Who is this player?
Jim Kern, closer, Texas Rangers
If you opened a pack of cards during the 1980 season and got this Jim Kern, you had not yet heard the word "closer" yet associated with his position. In an era where the role of relief specialist was still evolving, Kern had averaged 90 innings pitched a season and was making a strong case as one of the premier "firemen" of the day. Kern's heavy workload proved to be problematic in 1980. Despite beginning the season in All-Star form, the hard throwing right hander struggled through elbow and then neck injuries. Perhaps the most bizarre occurrence came in August when Kern was hit in the mouth on a return throw from catcher Jim Sundberg. Apparently, Kern was looking into the crowd when the throw struck him in the mouth, knocking him off the mound resulting in a concussion, temporary amnesia and nine stitches in his mouth. Kern struggles were widely seen, perhaps unfairly, as a major reason for the poor performance of the Rangers in 1980.
Growing up in Gladwin, Michigan, the natural environment of his hometown led a young Jim Kern to be as passionate about the great outdoors just as much as the National Pastime. His path to the majors began in 1967 when he was drafted by the Cleveland Indians with a brief exception in 1969 due to military duty. He would spend seven years in the minor leagues, getting a chance at the majors after going. 17-7 for a 1974 Oklahoma City team that finished 22 games under .500. That would lead to his major league debut near the end of the 1974 season.
The Indians of the 1970s were not a good team, but by 1976, there was reason for optimism. Led by many young players, including Kern and under manager Frank Robinson, it appeared that the Indians fortunes could be changing. However, poor management in the dawn of the free agent era led to things never quite coming together in Cleveland and Kern saw his way to Texas, traded for Bobby Bonds despite two straight All Star appearances in 1977 and 1978. Kern famously summed up his time in Cleveland with an all-time zinger:
The first thing they do in Cleveland, if you have talent, is trade you for three guys who don't.
In Arlington, there was much optimism as the season began as Kern was poised to team with Sparky Lyle in the Rangers bullpen. Indeed, Kern responded with the best season of his career. Appearing in 71 games, Jim won 13, saved an additional 29 and posted a miniscule ERA of 1.57. The 29 saves was the second-best mark in the American League and he finished fourth in the AL Cy Young voting and won the 1979 Rolaids Relief Man of the Year award. He also played an instrumental role in that year’s All Star Game, allowing an eighth inning, game-tying home run to the Mets’ Lee Mazzilli in what was the first pinch-hit home run in All Star history. The NL would win the game 7-6 with Kern taking the loss.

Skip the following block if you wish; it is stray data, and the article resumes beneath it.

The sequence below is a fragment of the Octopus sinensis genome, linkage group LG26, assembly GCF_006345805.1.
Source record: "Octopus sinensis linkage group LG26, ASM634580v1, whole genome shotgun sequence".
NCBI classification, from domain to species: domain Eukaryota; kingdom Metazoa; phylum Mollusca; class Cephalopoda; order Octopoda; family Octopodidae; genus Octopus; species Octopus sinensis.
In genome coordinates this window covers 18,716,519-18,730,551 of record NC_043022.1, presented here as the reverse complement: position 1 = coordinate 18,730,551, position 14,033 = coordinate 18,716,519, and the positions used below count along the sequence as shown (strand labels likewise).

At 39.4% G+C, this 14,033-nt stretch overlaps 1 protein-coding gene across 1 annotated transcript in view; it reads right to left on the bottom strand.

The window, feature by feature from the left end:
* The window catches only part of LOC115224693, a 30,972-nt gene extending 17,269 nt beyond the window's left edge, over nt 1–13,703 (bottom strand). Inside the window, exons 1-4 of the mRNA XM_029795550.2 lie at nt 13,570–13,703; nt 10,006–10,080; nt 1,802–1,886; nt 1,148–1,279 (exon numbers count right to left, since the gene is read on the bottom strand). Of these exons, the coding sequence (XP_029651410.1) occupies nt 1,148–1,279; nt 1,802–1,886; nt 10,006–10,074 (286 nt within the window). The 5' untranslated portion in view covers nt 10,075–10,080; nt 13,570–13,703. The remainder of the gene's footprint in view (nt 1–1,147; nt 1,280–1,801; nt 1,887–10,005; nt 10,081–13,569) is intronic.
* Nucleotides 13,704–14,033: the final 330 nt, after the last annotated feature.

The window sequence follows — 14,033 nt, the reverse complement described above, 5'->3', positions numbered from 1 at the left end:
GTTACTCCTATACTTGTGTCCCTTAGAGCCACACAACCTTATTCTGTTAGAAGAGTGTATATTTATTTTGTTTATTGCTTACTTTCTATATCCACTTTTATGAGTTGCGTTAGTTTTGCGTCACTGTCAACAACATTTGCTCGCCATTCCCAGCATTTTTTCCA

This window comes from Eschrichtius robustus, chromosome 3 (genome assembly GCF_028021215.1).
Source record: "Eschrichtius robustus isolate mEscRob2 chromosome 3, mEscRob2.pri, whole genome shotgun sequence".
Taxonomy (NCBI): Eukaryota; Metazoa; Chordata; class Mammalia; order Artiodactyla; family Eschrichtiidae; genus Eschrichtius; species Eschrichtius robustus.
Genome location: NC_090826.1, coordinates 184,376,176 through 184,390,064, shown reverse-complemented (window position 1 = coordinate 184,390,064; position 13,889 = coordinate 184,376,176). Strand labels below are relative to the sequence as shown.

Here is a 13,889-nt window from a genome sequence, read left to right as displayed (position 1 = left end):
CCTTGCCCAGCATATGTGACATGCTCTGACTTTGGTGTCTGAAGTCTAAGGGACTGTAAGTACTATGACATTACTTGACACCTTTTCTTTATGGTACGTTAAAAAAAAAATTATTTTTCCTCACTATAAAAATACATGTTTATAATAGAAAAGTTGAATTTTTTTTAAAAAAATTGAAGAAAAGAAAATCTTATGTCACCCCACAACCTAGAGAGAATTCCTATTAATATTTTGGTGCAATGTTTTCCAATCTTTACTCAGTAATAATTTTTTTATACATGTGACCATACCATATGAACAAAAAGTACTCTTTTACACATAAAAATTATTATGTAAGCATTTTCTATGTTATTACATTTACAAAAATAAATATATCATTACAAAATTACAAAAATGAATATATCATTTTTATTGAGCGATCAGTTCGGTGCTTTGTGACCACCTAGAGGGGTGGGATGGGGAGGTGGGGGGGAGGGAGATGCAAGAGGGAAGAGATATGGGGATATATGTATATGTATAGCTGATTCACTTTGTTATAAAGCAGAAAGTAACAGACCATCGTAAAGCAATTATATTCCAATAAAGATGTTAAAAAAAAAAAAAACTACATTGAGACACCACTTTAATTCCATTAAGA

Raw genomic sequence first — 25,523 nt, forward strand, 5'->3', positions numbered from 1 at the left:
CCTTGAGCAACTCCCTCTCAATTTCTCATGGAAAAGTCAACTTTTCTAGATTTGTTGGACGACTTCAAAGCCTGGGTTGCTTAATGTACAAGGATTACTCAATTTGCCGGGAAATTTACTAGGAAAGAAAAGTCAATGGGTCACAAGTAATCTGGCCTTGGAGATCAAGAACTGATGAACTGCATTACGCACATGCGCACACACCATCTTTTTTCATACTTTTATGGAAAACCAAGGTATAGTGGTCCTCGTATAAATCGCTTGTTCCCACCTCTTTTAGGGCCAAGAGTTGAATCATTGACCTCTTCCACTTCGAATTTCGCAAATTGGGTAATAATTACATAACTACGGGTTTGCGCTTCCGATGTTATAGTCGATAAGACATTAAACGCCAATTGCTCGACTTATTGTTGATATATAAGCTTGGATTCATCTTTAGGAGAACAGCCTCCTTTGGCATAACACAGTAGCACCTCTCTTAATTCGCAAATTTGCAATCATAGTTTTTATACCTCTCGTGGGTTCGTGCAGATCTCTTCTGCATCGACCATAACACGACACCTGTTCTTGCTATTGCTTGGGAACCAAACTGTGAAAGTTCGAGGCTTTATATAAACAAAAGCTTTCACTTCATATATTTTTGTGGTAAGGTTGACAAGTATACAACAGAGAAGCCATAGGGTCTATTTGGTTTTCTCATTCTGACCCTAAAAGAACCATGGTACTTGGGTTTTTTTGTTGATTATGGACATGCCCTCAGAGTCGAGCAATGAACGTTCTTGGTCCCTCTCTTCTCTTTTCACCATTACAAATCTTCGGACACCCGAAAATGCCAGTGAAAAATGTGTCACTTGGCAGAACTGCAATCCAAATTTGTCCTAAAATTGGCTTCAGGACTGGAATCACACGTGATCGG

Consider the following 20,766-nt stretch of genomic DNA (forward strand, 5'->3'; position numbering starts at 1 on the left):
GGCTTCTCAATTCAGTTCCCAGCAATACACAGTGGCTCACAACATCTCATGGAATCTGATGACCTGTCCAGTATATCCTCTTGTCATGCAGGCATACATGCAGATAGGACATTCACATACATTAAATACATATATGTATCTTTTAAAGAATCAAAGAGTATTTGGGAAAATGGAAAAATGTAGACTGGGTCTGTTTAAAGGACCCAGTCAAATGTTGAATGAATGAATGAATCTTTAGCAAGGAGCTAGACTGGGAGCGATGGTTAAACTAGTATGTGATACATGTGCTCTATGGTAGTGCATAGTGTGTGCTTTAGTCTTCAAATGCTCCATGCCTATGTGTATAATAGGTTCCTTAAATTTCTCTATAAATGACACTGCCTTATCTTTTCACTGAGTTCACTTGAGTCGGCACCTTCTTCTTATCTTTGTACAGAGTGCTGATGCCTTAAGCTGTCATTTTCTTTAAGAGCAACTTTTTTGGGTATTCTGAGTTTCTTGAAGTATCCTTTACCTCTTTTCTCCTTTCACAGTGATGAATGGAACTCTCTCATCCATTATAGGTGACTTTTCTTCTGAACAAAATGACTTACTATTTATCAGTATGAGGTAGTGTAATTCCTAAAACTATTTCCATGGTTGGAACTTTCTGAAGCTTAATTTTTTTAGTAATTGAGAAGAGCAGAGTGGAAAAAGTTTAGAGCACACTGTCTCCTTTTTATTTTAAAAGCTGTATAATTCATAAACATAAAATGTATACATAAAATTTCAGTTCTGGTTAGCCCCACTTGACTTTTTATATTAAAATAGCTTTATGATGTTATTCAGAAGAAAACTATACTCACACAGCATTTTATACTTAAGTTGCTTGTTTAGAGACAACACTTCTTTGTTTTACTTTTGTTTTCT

After an injury-plagued 1980, Kern worked out three hours a day six days a week in the off-season, running, exercising, lifting weights, and reported to camp carrying 17 extra pounds of muscle. He told the press: "I'm in the best shape I've been in since I was with the Marine Corps at Parris Island in '69." Despite this promising start, injuries and the 1981 Players Strike limited Kern that season, although he pitched very well in a limited role. The Rangers, meanwhile, traded Kern to the Mets in the offseason and before he ever suited up, flipped him in a deal to the Reds that netted New York George Foster.
Kern pitched well in Cincinnati, but the team played poorly, prompting public criticism by club officials. This didn’t sit well with the self-dubbed “Emu” and he challenged the Reds policy of no-facial hair. Consequently, he was dealt to the Chicago White Sox before the 1982 season was over. Injuries significantly limited his time in Chi-Town and by early 1984, Kern accused the Sox of ruining his arm during rehab from an injury. Kern was one of several pitchers of this era, who had they pitched today, would have been treated quite differently in regards to their injuries.
Over the last three years of his 13-year major league career, Kern would pitch with the Phillies, Brewers and return to the Indians in 1986. In one of his last games in the majors, with a bad Cleveland ballclub, fans directed their frustrations at him during one particularly ugly loss. Kern, in his irreverent style, tipped his hat to the crowd as he exited the field.
In retirement, he founded and continued to run The Emu Outfitting Company, consistent with his love for the outdoors. He also shares his passion for photography at http://www.jimkernphotography.com/
Why I love this card
Ok, I will admit that I love this card more now than I did then. Probably because Jim Kern reminds me of Tommy Benvenuti. Tommy was a year older than me, but he looked like he was four years older than me. Even had facial hair similar to Kern as an 11-year old. Ok, maybe not facial hair. But he threw hard, like Kern, and like the batter in the cartoon on the back of this card, scared me to death. I could totally related with the shivering in fear at the thought of getting plunked by an errant Tommy pitch and was comforted in the fact that maybe, just maybe, professional hitters felt the same way.
The 1980 Texas Rangers, a popular pre-season selection for AL West Champions used 41 players during the season. 15 of them were an All-Star selection at one point or another during their career.